The 10 commandments of presenting

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Moses used the earliest version of PowerPoint to present his (or in actual fact His) commandments. Despite not having the endless online resources (no WiFi on the mountaintop) to help him with his presentation and his skills, he managed to make his message clear and concise. If only all presentations were like this. He did however use bullet points….naughty Moses! The good people behind SMACC have just launched their plans for a Pecha Kucha SMACC-talk competition.

Reading about PK talks for the 1st time got me thinking about the Presentation Commandments that should be followed whether your presentation is of the PK variety or not.

Check out these for some more info before we get started.

A video on Pecha Kucha concept

 

 

 

Most of what follows are pretty intuitive but  please let me know what the 10thcommandment should be – in fact I’m sure there are many tips that I have left out so in the spirit of FOAM leave a comment below.

  1. The audience have come to see you not your slides
  2. Tell a story – we all like stories
  3. Don’t insult your audience by reading out slides that they can read themselves. Don’t stick a load of information on your slide and wing it by reading it out
  4. Face your audience
  5. If there is a podium, get out from behind it (just be sure your flies aren’t undone)
  6. Some people hate PowerPoint and that is understandable given its omnipresence at conferences/lectures/teaching sessions, and given the poor quality of so many PowerPoint presentations. I don’t advise to ditch PowerPoint completely but think carefully about what you do and do not put on your slides
  7.  But don’t ALWAYS use PowerPoint. If you have a Mac, try Keynote.
    • or Prezi
    • or Powtoon
    • or go old school and use a flipboard and black marker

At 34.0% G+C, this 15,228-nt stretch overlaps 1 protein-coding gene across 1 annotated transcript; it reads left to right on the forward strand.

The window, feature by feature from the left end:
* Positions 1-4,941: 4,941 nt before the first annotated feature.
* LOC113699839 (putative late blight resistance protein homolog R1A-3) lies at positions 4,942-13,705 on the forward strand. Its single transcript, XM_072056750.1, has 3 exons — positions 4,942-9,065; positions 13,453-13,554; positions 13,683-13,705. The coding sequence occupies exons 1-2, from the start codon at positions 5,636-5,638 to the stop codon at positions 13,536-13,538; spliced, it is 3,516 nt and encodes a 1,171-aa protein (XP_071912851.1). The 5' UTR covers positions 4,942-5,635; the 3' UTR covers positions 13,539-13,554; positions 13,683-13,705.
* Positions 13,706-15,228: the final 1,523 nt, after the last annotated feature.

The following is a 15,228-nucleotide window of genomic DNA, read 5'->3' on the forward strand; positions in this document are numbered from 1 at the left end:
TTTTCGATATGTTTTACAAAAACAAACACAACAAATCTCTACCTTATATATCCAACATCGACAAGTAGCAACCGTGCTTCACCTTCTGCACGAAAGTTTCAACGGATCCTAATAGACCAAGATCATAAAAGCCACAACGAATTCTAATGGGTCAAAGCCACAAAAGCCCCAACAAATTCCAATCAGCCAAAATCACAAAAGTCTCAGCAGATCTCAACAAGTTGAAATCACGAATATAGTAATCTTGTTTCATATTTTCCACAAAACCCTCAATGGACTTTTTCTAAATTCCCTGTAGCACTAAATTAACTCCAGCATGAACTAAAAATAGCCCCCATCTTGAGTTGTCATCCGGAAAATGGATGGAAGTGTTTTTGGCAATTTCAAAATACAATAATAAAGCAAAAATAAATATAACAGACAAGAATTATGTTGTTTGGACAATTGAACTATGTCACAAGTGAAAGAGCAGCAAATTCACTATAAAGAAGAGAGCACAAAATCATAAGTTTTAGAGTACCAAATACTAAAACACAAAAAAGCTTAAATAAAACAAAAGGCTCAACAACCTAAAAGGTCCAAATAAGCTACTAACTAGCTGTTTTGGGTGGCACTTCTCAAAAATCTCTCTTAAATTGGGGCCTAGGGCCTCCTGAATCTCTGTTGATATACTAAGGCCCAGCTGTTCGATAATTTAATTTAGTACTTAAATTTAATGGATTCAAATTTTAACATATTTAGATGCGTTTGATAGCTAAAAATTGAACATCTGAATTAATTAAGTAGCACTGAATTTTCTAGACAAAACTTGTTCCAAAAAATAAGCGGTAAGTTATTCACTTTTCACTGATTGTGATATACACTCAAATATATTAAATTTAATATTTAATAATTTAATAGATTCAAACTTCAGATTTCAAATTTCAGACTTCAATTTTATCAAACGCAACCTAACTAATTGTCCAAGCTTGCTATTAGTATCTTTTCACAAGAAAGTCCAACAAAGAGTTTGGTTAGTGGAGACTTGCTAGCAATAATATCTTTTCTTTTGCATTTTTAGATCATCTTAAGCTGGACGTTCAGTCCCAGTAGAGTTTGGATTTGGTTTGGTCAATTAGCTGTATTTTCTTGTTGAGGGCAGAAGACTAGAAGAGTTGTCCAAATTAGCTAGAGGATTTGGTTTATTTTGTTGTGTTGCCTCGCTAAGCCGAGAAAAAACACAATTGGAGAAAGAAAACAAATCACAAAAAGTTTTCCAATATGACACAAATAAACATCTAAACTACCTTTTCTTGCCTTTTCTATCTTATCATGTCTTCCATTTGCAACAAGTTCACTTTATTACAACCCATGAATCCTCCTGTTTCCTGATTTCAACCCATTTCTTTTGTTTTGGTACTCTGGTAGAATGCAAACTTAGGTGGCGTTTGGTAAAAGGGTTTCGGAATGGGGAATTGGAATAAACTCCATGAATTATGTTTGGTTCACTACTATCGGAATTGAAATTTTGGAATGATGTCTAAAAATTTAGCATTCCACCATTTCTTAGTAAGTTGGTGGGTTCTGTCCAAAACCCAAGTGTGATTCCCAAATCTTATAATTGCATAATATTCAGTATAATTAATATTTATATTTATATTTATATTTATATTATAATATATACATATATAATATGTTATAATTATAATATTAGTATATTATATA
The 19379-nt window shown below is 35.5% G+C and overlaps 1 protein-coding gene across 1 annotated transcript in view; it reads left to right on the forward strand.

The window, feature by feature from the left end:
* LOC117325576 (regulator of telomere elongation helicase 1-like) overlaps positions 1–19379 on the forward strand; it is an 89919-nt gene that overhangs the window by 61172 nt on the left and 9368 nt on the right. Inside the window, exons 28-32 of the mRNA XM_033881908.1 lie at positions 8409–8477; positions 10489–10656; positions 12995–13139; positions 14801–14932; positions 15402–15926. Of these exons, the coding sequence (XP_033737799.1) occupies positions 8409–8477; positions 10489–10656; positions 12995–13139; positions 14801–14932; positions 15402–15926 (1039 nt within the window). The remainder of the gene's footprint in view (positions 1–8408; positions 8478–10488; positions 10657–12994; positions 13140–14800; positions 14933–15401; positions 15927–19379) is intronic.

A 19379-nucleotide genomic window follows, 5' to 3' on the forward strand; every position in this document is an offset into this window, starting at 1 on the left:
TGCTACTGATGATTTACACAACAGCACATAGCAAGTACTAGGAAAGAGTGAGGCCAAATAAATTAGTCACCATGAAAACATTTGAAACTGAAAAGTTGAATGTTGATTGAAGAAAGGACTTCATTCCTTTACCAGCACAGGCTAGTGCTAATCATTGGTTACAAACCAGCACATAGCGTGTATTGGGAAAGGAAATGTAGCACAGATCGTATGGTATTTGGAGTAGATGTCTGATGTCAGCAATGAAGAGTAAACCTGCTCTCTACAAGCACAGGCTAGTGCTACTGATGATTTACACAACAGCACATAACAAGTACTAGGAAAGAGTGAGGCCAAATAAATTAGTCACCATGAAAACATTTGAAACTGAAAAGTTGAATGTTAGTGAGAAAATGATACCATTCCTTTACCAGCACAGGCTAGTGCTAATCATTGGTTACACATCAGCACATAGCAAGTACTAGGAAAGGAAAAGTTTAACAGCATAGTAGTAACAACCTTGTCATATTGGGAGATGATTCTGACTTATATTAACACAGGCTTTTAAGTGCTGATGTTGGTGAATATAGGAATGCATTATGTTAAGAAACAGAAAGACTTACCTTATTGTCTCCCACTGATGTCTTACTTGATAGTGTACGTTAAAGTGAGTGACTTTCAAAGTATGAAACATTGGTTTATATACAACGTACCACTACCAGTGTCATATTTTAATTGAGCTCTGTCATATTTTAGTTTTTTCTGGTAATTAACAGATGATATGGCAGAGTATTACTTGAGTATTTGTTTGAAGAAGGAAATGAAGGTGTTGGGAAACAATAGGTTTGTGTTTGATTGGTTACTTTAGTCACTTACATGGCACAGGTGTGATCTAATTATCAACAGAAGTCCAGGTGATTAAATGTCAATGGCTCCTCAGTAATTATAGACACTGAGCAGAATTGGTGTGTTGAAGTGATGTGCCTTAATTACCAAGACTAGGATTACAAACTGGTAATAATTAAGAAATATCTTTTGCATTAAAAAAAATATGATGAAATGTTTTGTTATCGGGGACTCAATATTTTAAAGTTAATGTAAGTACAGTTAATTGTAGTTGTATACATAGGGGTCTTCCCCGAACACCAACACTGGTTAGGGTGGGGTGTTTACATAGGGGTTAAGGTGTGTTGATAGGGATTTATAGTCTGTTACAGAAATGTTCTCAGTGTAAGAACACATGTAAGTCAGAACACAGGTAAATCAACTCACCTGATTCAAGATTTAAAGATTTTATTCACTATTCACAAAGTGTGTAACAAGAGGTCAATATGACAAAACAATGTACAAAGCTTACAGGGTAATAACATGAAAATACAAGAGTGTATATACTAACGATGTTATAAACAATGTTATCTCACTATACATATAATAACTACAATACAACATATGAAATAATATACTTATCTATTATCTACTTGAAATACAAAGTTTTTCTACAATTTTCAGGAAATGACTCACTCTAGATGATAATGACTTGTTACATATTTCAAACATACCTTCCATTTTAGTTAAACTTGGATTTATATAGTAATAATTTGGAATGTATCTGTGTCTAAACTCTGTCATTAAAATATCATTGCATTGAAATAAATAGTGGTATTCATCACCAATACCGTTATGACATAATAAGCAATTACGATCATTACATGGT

• or try to give a talk sometime without any of these props
    • Using these different modalities will challenge you as a speaker and make you think about how you convey your message
  8. Even the most experienced speaker needs to practice and rehearse beforehand. In fact the most experienced speakers will always practice and rehearse beforehand
  9. Respect your audience
    • be aware of who they are and what their background(s) is(are)
    • if you don’t know for sure take a few minutes at the start to find out
    • explain why the subject matter or what you are about to tell them is important (for them)
    • think about what message you want them to go away with and make sure you give it to them clearly
About John Cronin

SpR Emergency Medicine. Paeds EM Research Fellow@croninjj | + John Cronin | Contact

Comments

  1. Great Tips on presentation. I’ve been doing a lot of presenting and teaching this year during my BSc in medical education on a variety of topics from sepsis, ABGs to neuro exams. I’ve been using these commandments. I think adding the idea of VAK to presenting/teaching is good. Visual, Audio and Kinaesthetic helps people stay engaged and involved. Give the audience something to look at, make sure they continue to listen to you and give them something physically to think about really works a treat for me. Great commandments!

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